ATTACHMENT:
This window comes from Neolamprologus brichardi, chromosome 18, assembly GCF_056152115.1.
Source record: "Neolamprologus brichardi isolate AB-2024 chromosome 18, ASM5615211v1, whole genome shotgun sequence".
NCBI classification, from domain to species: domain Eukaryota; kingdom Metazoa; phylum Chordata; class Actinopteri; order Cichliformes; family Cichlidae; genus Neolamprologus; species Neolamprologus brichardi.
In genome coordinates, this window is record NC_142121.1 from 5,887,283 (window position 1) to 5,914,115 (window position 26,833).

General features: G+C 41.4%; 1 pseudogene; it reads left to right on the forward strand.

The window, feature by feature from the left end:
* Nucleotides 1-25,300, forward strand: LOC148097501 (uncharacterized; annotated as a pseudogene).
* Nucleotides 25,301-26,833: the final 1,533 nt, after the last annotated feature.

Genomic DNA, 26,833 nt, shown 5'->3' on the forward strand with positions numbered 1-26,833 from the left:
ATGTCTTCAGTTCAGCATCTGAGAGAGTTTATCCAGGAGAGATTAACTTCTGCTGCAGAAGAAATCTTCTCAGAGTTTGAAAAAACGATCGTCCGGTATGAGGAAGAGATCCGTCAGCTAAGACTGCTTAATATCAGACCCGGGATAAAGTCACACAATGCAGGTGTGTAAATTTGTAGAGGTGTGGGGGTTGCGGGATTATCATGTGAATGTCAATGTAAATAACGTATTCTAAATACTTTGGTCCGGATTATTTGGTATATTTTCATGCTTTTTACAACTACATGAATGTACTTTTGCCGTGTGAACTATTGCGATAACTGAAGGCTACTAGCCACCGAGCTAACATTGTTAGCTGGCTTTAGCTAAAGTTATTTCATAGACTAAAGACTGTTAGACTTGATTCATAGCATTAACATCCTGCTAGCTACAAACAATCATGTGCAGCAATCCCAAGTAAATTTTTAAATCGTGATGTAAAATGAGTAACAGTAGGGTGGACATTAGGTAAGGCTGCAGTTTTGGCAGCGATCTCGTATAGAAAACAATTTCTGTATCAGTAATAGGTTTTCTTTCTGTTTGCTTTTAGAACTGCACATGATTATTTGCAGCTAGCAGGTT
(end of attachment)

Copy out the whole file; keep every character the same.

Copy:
This window comes from Neolamprologus brichardi, chromosome 18, assembly GCF_056152115.1.
Source record: "Neolamprologus brichardi isolate AB-2024 chromosome 18, ASM5615211v1, whole genome shotgun sequence".
NCBI classification, from domain to species: domain Eukaryota; kingdom Metazoa; phylum Chordata; class Actinopteri; order Cichliformes; family Cichlidae; genus Neolamprologus; species Neolamprologus brichardi.
In genome coordinates, this window is record NC_142121.1 from 5,887,283 (window position 1) to 5,914,115 (window position 26,833).

General features: G+C 41.4%; 1 pseudogene; it reads left to right on the forward strand.

The window, feature by feature from the left end:
* Nucleotides 1-25,300, forward strand: LOC148097501 (uncharacterized; annotated as a pseudogene).
* Nucleotides 25,301-26,833: the final 1,533 nt, after the last annotated feature.

Genomic DNA, 26,833 nt, shown 5'->3' on the forward strand with positions numbered 1-26,833 from the left:
ATGTCTTCAGTTCAGCATCTGAGAGAGTTTATCCAGGAGAGATTAACTTCTGCTGCAGAAGAAATCTTCTCAGAGTTTGAAAAAACGATCGTCCGGTATGAGGAAGAGATCCGTCAGCTAAGACTGCTTAATATCAGACCCGGGATAAAGTCACACAATGCAGGTGTGTAAATTTGTAGAGGTGTGGGGGTTGCGGGATTATCATGTGAATGTCAATGTAAATAACGTATTCTAAATACTTTGGTCCGGATTATTTGGTATATTTTCATGCTTTTTACAACTACATGAATGTACTTTTGCCGTGTGAACTATTGCGATAACTGAAGGCTACTAGCCACCGAGCTAACATTGTTAGCTGGCTTTAGCTAAAGTTATTTCATAGACTAAAGACTGTTAGACTTGATTCATAGCATTAACATCCTGCTAGCTACAAACAATCATGTGCAGCAATCCCAAGTAAATTTTTAAATCGTGATGTAAAATGAGTAACAGTAGGGTGGACATTAGGTAAGGCTGCAGTTTTGGCAGCGATCTCGTATAGAAAACAATTTCTGTATCAGTAATAGGTTTTCTTTCTGTTTGCTTTTAGAACTGCACATGATTATTTGCAGCTAGCAGGTT